The frontier. (O'Neill City, Holt County, Neb.) 1880-1965, July 23, 1936, Page EIGHT, Image 8

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MEN WANTED for nearby Raw
leigh routes. Write today. Raw
leigh’s. Dept. NBG-252-SB, Free
port. 111.
WANTED — Salesman for Hoi
County. Steady income assuret
any one who will work. Busines;
established. Car required. Writ<
S. F. Baker & Co., Keokuk, Iowa
X, A DIES for Chicken picking al
Armour’s .
on meadow with L. G. Gillespie,
O'Neill. Nebraska. l(>-”
I HAVE eastern money to loan on
farms and ranches. I also loan
money on city property.—R. H.
Parker, O’Neill, Nebr. 2tf
It’s “MOVIE FACES”—a grand
new game with $1,200.00 in cash
prizes! Match the pictures and
win a $600.00 first prize. Ordar
Sunday’s BEE-NEWS for all pict
ures to date. 8-tf
modern home.—Mrs. L. G. Gilles
pie. O'Neill___* !*~ -
JVHEN you have butcher stuff,
* either hogs or cattle for sale, see
Barnhart's Market. 48-tf
10 to 16 months old.— W. G. Sire,
Inman. 9-6-p
ONE 1934 V8 TRUCK, Cheap. In
quire at this office. 10-tf
TWO Fresh Goats.—Tom Bauers,
O’Neill 9-2P
canning. Phone 171J. tf
HAY STACKER, sweep, and mow
er,—Ferd Krutz, Inman. 6-6p
For permanent position to do
service work for old established,
farm supply company. Many
men making $300 a month stead
ily. Must have car and farm
\ experience. Not necessary to
write letter; just fill out coupon
below and mail to Box 164, Dept.
7439, Quincy, Illinois.
Age _Number of
years on farm .
Name ------
Address ___
1 Am Now Making Loans
i Dr. J. L. SHERBAHN |
Phone 147
** Half Block South of Ihe Ford j:
Garage—West Side of Street
i ij
I; Diamond—Watches—Jcwelery tj
Expert Watch Repairing
I O. M. Herre—Jeweler |j
In Reardon Drug Store
1 W. F. FINLEY, M. D. 1
if j
Phone, Ollice 28
1 ::
; O’Neill :: Nebraska !:’
DR. J. P. 15ROWN |
Office Phone 77
it Complete X-Ray Equipment tj
Glasses Correctly Fitted
Residence Phone 223
j $100.00 CASH PRIZE!!!
f’ounon with every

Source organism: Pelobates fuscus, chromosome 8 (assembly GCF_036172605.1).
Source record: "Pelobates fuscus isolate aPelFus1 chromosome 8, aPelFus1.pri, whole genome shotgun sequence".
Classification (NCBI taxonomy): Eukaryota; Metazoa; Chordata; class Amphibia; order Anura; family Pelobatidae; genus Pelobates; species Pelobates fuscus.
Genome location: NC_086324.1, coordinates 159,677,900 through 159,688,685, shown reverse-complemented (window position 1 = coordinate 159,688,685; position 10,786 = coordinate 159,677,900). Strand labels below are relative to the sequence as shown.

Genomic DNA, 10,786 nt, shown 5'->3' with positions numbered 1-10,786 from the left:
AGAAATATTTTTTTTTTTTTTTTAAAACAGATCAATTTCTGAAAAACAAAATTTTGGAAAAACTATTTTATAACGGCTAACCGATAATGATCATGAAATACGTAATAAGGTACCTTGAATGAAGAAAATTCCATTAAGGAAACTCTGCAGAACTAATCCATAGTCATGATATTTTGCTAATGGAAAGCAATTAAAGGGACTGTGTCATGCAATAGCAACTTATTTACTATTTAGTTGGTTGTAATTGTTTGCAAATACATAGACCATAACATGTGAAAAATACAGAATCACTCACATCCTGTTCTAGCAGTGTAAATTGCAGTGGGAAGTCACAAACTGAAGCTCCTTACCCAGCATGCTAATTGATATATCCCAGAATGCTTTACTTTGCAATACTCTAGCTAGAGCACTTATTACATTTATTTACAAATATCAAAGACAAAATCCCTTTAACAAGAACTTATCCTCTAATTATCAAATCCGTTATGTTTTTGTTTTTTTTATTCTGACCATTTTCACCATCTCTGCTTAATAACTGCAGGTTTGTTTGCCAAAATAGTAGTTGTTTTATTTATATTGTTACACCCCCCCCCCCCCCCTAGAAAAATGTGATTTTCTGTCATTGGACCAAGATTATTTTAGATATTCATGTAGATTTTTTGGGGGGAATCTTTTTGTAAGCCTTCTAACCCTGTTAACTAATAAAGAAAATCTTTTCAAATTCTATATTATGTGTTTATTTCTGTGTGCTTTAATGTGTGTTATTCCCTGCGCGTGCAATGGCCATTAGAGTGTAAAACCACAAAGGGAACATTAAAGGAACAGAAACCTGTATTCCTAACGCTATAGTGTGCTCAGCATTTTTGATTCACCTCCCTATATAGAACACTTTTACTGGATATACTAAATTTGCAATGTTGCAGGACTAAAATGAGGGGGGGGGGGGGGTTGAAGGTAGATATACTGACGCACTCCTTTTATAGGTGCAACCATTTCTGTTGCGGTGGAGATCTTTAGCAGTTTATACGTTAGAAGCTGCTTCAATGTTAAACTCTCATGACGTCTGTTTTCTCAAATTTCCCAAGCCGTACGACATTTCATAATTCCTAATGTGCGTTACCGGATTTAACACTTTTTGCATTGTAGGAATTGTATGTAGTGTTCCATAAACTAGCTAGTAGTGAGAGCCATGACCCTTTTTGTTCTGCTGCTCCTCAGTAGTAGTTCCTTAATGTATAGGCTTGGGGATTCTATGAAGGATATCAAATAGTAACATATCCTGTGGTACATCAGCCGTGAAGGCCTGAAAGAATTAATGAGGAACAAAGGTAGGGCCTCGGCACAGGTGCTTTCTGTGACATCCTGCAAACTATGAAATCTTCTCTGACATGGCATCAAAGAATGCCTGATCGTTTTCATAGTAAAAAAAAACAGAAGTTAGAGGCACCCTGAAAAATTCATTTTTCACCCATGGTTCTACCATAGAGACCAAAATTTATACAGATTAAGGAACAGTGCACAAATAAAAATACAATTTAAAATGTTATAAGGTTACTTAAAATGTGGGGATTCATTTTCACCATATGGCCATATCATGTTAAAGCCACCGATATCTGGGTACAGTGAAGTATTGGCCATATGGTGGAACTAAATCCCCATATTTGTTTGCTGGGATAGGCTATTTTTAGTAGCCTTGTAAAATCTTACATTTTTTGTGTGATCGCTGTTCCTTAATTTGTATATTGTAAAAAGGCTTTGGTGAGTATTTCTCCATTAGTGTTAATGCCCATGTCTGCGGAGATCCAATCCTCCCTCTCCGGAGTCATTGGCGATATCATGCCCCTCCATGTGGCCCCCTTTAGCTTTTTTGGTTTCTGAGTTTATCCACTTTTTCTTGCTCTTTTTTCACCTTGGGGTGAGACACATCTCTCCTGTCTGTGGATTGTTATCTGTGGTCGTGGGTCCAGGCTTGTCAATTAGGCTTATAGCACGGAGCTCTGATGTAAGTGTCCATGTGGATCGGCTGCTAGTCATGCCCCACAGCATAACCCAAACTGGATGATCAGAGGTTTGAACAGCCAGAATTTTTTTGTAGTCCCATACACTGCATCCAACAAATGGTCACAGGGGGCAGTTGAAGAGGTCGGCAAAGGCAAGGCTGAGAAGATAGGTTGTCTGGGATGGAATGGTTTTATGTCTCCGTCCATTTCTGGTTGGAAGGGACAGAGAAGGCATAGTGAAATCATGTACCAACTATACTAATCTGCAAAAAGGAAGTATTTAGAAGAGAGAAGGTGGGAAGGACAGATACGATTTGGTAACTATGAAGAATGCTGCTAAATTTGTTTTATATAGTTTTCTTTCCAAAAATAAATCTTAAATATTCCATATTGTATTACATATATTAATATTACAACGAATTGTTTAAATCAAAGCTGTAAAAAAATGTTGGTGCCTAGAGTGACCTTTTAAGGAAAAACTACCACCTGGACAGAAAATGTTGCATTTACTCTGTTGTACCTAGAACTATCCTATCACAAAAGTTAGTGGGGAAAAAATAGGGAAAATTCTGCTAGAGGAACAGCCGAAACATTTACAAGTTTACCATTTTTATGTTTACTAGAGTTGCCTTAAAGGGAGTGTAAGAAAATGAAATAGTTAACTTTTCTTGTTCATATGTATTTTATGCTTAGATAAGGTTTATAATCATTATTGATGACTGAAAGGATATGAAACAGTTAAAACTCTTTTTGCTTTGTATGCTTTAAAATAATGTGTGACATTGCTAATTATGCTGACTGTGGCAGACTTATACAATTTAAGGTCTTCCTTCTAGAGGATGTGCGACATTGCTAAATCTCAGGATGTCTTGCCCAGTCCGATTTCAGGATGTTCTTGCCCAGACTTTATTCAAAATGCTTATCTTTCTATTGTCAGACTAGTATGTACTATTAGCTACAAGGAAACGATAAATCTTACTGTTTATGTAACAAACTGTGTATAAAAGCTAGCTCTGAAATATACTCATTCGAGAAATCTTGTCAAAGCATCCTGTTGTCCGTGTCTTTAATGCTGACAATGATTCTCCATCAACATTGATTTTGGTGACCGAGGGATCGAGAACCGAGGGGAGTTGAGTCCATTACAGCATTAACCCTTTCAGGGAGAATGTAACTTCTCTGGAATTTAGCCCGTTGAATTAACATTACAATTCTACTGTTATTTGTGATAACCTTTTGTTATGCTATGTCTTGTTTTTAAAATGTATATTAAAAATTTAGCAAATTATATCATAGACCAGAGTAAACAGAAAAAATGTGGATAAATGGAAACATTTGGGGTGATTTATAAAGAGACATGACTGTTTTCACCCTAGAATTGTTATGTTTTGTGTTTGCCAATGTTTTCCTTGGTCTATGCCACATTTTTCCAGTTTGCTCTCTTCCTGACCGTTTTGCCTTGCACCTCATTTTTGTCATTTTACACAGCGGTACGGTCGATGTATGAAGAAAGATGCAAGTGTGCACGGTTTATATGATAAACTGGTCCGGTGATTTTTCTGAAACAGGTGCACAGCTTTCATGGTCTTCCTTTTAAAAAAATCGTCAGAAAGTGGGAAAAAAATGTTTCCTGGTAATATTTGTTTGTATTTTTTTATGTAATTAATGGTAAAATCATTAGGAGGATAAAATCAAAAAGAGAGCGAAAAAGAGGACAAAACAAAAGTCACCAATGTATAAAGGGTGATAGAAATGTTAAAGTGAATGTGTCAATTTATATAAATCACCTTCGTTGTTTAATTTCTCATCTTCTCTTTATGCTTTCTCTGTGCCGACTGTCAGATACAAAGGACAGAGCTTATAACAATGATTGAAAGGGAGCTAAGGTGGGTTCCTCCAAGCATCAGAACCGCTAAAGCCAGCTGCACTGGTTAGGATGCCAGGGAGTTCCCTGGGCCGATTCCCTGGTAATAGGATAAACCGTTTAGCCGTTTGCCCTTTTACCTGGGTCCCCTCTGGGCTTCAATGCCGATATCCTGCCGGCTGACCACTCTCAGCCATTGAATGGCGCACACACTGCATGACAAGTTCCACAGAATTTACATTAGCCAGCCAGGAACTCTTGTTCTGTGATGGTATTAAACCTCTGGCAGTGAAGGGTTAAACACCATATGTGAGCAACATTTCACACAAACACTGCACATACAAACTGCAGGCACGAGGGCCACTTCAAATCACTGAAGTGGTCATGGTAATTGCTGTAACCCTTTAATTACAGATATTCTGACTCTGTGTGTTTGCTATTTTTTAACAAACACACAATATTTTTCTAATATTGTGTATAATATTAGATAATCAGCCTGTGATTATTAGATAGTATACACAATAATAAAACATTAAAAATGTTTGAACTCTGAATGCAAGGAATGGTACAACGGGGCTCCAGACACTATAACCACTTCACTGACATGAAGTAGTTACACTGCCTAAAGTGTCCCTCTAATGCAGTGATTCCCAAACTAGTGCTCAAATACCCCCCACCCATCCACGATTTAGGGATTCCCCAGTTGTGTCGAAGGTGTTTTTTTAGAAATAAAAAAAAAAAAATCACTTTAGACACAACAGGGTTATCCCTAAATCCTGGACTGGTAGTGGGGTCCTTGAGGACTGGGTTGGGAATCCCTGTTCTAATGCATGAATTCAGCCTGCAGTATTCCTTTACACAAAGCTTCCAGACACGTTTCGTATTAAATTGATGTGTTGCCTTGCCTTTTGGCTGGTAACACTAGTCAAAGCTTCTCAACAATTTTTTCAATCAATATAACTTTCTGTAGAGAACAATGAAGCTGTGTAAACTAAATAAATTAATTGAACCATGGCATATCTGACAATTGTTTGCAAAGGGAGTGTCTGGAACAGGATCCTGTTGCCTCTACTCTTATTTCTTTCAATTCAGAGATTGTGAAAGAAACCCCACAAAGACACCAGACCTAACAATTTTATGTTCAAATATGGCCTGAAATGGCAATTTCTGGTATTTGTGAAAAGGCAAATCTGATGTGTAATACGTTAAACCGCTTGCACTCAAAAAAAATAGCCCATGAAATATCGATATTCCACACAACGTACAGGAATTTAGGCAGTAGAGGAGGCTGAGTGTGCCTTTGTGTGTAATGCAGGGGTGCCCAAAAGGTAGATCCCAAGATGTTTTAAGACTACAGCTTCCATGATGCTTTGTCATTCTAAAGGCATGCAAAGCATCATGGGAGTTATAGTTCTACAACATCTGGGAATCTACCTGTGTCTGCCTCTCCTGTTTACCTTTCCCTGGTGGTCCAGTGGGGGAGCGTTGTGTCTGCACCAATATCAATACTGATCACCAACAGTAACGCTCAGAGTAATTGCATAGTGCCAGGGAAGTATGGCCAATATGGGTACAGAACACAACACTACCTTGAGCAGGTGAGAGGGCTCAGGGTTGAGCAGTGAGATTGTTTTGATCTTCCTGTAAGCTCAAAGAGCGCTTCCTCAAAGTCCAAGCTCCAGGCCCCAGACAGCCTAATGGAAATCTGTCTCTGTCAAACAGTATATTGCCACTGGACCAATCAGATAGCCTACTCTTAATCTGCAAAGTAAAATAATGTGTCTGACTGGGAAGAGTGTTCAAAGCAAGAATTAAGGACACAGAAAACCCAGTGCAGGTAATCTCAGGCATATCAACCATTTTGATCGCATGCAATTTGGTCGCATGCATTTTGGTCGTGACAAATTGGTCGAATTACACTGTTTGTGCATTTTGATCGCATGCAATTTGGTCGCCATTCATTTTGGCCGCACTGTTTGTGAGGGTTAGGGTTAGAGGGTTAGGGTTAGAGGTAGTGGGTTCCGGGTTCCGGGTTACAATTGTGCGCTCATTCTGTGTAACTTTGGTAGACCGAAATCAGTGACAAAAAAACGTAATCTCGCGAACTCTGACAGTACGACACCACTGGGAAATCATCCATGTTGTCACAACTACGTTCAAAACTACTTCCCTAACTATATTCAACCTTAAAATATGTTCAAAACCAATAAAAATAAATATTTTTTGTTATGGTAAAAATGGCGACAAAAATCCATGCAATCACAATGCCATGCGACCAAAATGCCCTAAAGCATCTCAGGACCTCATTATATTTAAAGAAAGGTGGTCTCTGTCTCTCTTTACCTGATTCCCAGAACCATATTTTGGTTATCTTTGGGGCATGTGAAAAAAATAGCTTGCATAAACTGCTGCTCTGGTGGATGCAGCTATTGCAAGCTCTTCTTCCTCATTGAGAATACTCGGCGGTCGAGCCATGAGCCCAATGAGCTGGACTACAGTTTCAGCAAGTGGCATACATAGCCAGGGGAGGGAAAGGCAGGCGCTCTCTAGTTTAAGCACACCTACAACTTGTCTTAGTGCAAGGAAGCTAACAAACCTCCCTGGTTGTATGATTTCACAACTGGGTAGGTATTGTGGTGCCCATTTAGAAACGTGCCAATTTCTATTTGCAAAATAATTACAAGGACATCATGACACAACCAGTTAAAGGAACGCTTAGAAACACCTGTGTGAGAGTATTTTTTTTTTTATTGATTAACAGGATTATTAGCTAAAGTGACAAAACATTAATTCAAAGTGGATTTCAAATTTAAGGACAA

Developed and 8 DeLuxe
Prln x and professional en
Krjrement oil painted by ar- Ifn
lists all for only-- LDL
Mail to
1 Janesville.Wisconsin
v' M 'il tbix ad with roll for hidivid
KV'I nal attention r
THIRTY YEARS Successful prac
tice is your guarantee that Per
rigo Optical Company will mak<
your glasses right. See theii
representative at
Golden Hote
O’Neill, Saturday
' August 1, 1936.
Estate No. 2561
In the County Court of Holt
County, Nebraska, July 22, 1936.
In the Matter of the Estate of
Zebedee M. Warner, Deceased.
Notice is hereby given to all
persons interested in said estate
that a petition has been filed in
said Court for the appointment of
R H. Parker as Administrator of
said estate, and will be heard
August 13, 1936, at 10 o’clock A.
M., at the County Court Room in
O’Neill, Nebraska.
10-3 County Judge.
(County Court Seal.)
Julius D. Cronin, Attorney.
(First publication July 23, 1936.)
Estate No. 2517
In the County Court of Holt
County, Nebraska, July 20, 1936.
In the matter of the Estate of
Elizabeth McMillan, Deceased.
All persons interested in said
estate are hereby notified that the
Executrix of said estate has filed
in said court her final report and a
petition for final settlement and
distribution of the residue of said
estate; and that said report and
petition will be heard August 12,
1936, at 10 o’clock A. M. at the
County Court Room in O’Neill, Ne
braska, when all persons interested
may appear and be heard concern
ing said final report and the dis
tribution of said estate.
10-3 Countv Judge.
(County Court Seal )
W. J. Hammond, Attorney.
(First publication July 23, 1936)
Notice is hereby given that by
virtue of an Order of Sale issued
to me by the Clerk of the District
Court of Holt County, Nebraska,
in an action pending in said Court
wherein Alice M. Reed, Esther Cut
ler, Joseph Libe and Mary A. Max
well art plaintiffs and Sarah Wabs
and others, (this being case No.
13037) are defendants, I will sell
to the highest bidder for cash at
the front door of the court house
in O’Neill, Nebraska, on the 24th
day of August, 1936, at 10 o’clock
A. M., the following described
premises in Holt County,Nebraska:
West half of the west half
of section eighteen and the
southeast quarter of the south
west quarter of section
eighteen, all in township
thirty-two, range twelve, west
of the 6th P. M., Holt County,
to satisfy the sum of $1,018.81
found due plaintiffs and interest
thereon and $29.85 costs of suit
and accruing costs.
Dated this 21st day of July.
1936. **
10-5 Sheriff of Holt County,